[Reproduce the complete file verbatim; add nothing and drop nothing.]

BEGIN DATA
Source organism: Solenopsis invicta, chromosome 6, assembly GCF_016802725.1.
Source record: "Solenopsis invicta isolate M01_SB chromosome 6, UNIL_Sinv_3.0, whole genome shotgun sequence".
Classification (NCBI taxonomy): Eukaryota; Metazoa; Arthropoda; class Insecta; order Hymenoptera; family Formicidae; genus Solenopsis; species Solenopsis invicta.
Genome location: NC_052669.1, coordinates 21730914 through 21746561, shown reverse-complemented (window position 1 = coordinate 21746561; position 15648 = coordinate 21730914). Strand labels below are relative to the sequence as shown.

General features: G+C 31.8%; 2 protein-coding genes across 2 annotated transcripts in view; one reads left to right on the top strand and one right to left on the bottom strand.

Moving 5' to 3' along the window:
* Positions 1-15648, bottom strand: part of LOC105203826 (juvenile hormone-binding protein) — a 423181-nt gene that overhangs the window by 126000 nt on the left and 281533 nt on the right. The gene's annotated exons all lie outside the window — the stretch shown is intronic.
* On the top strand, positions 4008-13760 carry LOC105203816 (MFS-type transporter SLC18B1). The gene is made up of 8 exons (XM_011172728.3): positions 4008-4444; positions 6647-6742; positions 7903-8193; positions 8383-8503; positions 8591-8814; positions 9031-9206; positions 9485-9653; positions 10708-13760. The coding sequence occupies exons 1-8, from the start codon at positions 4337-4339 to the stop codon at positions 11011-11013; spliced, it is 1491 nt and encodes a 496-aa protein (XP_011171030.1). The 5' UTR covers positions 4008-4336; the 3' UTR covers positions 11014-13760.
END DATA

Source organism: Solenopsis invicta, chromosome 6, assembly GCF_016802725.1.
Source record: "Solenopsis invicta isolate M01_SB chromosome 6, UNIL_Sinv_3.0, whole genome shotgun sequence".
Classification (NCBI taxonomy): Eukaryota; Metazoa; Arthropoda; class Insecta; order Hymenoptera; family Formicidae; genus Solenopsis; species Solenopsis invicta.
Genome location: NC_052669.1, coordinates 21730914 through 21746561, shown reverse-complemented (window position 1 = coordinate 21746561; position 15648 = coordinate 21730914). Strand labels below are relative to the sequence as shown.

General features: G+C 31.8%; 2 protein-coding genes across 2 annotated transcripts in view; one reads left to right on the top strand and one right to left on the bottom strand.

Moving 5' to 3' along the window:
* Positions 1-15648, bottom strand: part of LOC105203826 (juvenile hormone-binding protein) — a 423181-nt gene that overhangs the window by 126000 nt on the left and 281533 nt on the right. The gene's annotated exons all lie outside the window — the stretch shown is intronic.
* On the top strand, positions 4008-13760 carry LOC105203816 (MFS-type transporter SLC18B1). The gene is made up of 8 exons (XM_011172728.3): positions 4008-4444; positions 6647-6742; positions 7903-8193; positions 8383-8503; positions 8591-8814; positions 9031-9206; positions 9485-9653; positions 10708-13760. The coding sequence occupies exons 1-8, from the start codon at positions 4337-4339 to the stop codon at positions 11011-11013; spliced, it is 1491 nt and encodes a 496-aa protein (XP_011171030.1). The 5' UTR covers positions 4008-4336; the 3' UTR covers positions 11014-13760.